Mr. Cafrow was on his cellphone, driving a truck with a sign on back that reads, ''We Buy Stone Walls.'' He was headed to Griswold, where his company was dismantling stonewalls from an old farm to prepare it for a subdivision.
''We specialize in the stonewalls that have to be moved because a developer is coming in with a subdivision and the driveway has to go through,'' Mr. Cafrow said. ''Then there's the homeowner who wants to put something else where the stonewall is, like a pool or a barn, and the stonewall is just a pain in the keister for them. So we take it away and put it to good use where someone else will love it.
''I'm sorry, man, but I'm going to argue this until I'm blue in the face,'' Mr. Cafrow added. ''All those old stonewalls all over Connecticut, lying there, doing nobody any good? You're selfish if you think they should stay there forever.''
Dr. Thorson, who has written books about stonewalls, said it is not the function that is important about the old walls, but the visual reminder they serve of our forbearers and the nostalgic identity they give our region.
''The southwest has its deserts, Minnesota its lakes, northern California its sequoias, New England its stonewalls,'' Dr. Thorson said. ''But our stonewalls are being swallowed up by big yellow machines, loaded onto flatbeds, and rebuilt as ornaments by the nouveau riche somewhere in Fakeville.''
The demand for old, lichen-encrusted fieldstones has become so strong, in fact, that Tim Perkins, a stone wholesaler in Belchertown, Mass., and other dealers have begun sending out bulk mailings in various Connecticut towns asking property owners to sell their walls
''Greetings!'' reads a postcard Mr. Perkins mailed to Ashford residents a few months ago. ''My name is Tim Perkins, owner/operator of Perkins Trucking & Fieldstone Supply. As a stone wholesaler serving masons and landscapers throughout New England, I am interested in purchasing large quantities of stonewalls from your area. Depending on the quality and quantity, your stonewalls could be worth thousands of dollars!''
Suzy Staubach of Ashford said she was ''horrified'' to receive the card.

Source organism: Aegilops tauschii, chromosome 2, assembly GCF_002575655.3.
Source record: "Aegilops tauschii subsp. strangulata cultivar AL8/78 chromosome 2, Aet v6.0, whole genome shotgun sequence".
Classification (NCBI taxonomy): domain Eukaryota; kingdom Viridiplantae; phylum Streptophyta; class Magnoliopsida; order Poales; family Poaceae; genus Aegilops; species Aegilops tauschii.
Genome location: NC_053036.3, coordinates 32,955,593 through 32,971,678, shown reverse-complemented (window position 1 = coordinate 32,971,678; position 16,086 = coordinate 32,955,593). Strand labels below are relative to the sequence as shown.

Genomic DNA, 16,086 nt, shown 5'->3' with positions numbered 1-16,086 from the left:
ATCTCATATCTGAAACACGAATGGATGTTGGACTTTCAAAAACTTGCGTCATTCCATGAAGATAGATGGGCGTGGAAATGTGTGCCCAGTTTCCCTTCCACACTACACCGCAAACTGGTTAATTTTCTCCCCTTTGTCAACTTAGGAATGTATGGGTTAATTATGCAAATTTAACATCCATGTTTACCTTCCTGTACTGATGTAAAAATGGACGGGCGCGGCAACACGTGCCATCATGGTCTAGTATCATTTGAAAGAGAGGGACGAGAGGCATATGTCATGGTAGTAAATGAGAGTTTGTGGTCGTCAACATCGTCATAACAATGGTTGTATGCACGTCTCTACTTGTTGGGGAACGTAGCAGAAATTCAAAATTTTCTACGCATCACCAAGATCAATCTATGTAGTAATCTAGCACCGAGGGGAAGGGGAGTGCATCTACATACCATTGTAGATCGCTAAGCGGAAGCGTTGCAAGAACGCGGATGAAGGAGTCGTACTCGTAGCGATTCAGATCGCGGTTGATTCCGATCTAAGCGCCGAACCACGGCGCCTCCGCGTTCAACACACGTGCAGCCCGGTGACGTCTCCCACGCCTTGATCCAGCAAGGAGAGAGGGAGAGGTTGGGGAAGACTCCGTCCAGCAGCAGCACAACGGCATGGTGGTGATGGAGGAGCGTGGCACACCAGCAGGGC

''I know no one on my street took him up on it, but I'm sure someone in town must have,'' she said. ''I just think old stonewalls are not only beautiful to look at, but they're what makes us different from anywhere else. They should be left alone.''
Mr. Perkins said he never meant to offend anyone.
''First of all, the demand for this stuff is so high, most people are not thinking at all about the walls'' from a salvation standpoint, he said.
''I've been doing this for 10 years and I can tell you, I've probably saved more farms than any of these so-called preservationists because I'm actually paying the farmers for their stone and enabling them to pay their bills.''
Mr. Perkins said he typically pays the property owner $25 a ton for old walls. Masons said they pay around $1,500 to $1,800 for a typical 50-foot stone wall that is 3 feet high and 3 feet wide. Some Connecticut landscapers and masons then charge their customers around $200 a ton, and up to $550 a ton if it is being shipped far beyond New England, like Florida or California.
The demand over old fieldstone has led to escalating incidents of ''stone pirating,'' with antique walls disappearing, little by little.
''At first I thought my wall was shrinking into the ground, then we realize it was thieves,'' said William Hubbell of the wall around his 150-acre farm in Salem.
Stones are also being stolen from the Weir Farm National Historic Site in Wilton, according to the park ranger, Christopher Gezon.
''It's an ongoing problem, and sadly, no one's been caught,'' said Mr. Gezon, who gives walking tours of the site's stonewalls every Sunday.
Josephine Nicholson of East Haddam said she noticed her stonewall dwindling over the past year and recently a giant section of it was taken overnight.
''I want to put an electric zapper on it and fry these guys,'' she said.
In Harwinton, Mr. Chiaramonte, the first selectman, was driving around the 19-square-mile town, pointing out stonewalls and beaming about the ordinance.
''Imagine this place without the stonewalls,'' he said. ''We'd look like Any Town, U.S.A.''
His next mission is to convince legislators to do something at the state level to protect stonewalls along state highways and on some interior property.
''Right now the only thing we have in place for interior stonewalls is in the planning regulations, which basically ask that the stonewalls be considered when subdividing land,'' Mr. Chiaramonte said. ''It's sort of a wish that never comes true. So I'd like to make it a requirement rather than a request, and that might take some authority at the state level.''
State Representative George Wilber, a Democrat of Colebrook, said preserving stonewalls is a nice notion, but he can't imagine it ever selling at the Capitol.
''When the farmers built these stonewalls, believe me, there was nothing romantic about them,'' Mr. Wilber said. ''They were just forever pulling up stones from their fields so the crops could grow, and these 'tossed' walls sort of resulted as a byproduct. I can tell you, as a farmer myself, these stones are never-ending. Every spring, you'd swear the devil is down there pushing them up through the ground.''